Benign tumors and pseudotumors within the porta hepatis masquerading perihilar cholangiocarcinoma

Konstantinos Vasiliadis, Orestis Ioannidis, Konstantinos Tsalis


Hilar cholangiocarcinoma (HC), also referred to as Altemeier-Klatskin’s tumor, is a lethal primary extrahepatic carcinoma of biliary epithelial origin, arising within 2 cm of the hilar confluence. Its radical surgical excision provides the best chance for cure however, the management of patients with HC is challenging not only because of the need for a high level of skill in biliary and hepatic resections, but also because of the difficulty to reach preoperatively an accurate diagnosis. In fact, the differential diagnosis of HC is a diagnostic dilemma which is currently holding on, as modern, sophisticated diagnostic modalities are not always able to provide a definitive preoperative diagnosis. This difficulty is compounded by the fact that alternative entities that mimic HC may be present in up to 25% of patients with hilar obstruction. This makes preoperative precise characterization of a hilar stricture extremely important by preventing unnecessary, high risk, major surgical procedures. Therefore, alternative benign entities masquerading Altemeier-Klatskin tumor deserve an important place in the differential diagnosis of hilar obstruction. Considering the important clinical implications that a precise diagnosis of the etiological cause of a biliary obstruction at the liver hilum would have, this paper will focus on the differentiation between HC and benign hilar obstructions and will review benign tumors and pseudotoumors masquerading HC along with their specific diagnostic features.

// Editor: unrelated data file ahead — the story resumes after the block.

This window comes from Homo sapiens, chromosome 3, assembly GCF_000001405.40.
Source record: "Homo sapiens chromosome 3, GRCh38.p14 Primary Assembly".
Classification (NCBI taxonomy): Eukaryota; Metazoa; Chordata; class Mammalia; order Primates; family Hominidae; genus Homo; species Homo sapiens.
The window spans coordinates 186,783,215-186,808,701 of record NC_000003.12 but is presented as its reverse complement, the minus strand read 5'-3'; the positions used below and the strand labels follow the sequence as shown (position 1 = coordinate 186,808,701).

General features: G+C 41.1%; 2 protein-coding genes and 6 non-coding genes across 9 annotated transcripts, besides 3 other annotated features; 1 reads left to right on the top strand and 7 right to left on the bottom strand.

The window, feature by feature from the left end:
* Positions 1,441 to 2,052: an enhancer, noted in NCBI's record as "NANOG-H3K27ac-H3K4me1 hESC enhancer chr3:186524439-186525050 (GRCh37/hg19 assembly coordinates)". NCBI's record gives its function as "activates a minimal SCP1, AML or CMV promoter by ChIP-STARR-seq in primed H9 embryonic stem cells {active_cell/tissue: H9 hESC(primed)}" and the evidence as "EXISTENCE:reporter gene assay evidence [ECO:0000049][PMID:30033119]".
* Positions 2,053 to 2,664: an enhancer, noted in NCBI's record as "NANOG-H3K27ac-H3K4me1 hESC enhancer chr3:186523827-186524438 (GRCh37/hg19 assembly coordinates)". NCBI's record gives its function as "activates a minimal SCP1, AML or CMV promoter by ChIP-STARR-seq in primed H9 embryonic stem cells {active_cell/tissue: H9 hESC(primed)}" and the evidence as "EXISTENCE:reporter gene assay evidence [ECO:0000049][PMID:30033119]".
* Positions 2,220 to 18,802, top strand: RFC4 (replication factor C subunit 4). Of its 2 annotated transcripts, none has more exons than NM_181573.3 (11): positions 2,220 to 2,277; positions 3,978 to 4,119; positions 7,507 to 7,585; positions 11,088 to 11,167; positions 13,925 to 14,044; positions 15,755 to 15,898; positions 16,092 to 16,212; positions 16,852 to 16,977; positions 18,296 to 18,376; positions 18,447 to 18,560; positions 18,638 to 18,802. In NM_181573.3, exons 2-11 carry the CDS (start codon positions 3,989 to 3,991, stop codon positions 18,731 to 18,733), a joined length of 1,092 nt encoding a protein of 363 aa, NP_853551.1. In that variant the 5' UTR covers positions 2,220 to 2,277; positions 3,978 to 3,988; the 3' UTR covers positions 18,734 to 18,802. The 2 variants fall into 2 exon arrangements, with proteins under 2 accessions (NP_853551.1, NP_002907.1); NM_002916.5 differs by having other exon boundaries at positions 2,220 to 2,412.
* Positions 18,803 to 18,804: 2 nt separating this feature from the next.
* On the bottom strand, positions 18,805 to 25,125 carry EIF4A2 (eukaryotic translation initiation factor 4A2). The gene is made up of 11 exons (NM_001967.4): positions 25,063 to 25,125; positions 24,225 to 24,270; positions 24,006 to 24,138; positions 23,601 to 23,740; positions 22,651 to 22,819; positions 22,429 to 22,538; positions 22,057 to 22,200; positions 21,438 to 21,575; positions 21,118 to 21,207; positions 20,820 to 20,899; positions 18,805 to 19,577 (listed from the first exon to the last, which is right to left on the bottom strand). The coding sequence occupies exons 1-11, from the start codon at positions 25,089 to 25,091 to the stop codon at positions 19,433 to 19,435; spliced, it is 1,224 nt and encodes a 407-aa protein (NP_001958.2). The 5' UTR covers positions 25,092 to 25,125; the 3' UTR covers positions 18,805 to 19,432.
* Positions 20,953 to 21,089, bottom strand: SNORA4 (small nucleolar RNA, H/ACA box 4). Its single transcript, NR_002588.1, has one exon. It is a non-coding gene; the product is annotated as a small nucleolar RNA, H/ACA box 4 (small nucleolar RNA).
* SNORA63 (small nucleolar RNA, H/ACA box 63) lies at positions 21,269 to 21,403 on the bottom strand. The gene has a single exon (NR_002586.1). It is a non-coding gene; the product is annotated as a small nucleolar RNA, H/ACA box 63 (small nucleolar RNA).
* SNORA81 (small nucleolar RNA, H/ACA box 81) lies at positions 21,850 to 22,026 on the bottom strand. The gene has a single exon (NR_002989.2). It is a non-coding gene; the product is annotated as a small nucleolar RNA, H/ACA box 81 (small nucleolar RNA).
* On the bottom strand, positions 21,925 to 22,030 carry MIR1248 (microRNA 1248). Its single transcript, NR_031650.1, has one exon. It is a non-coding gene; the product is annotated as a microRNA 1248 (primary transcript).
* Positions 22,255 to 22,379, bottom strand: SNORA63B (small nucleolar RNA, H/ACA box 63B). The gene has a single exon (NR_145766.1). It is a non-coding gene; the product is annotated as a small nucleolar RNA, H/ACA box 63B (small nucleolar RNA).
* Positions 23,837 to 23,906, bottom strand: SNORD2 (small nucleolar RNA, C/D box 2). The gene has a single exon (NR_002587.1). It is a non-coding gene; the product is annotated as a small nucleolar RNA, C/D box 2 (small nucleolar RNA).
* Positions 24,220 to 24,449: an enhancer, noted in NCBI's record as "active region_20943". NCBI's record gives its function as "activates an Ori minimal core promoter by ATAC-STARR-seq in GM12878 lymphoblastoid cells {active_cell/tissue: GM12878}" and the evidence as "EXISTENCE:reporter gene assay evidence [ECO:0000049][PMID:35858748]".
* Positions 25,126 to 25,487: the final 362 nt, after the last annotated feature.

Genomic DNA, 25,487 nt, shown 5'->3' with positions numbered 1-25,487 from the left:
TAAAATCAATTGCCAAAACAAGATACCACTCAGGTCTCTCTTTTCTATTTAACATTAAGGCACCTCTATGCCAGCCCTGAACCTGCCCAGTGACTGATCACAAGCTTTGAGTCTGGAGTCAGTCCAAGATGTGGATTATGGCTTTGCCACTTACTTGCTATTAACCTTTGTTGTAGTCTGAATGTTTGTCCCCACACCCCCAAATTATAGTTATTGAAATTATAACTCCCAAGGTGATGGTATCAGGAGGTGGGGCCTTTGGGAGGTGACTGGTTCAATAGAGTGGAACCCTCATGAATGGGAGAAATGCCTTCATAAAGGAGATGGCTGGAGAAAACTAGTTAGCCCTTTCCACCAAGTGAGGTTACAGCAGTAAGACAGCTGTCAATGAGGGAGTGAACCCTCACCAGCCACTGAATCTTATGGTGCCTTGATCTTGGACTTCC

Klíčová slova

Altemeier-Klatskin’s tumor, Hilar biliary stricture, Misdiagnosis, Benign Altemeier-Klatskin-like lesions, Klatskin-mimicking lesions

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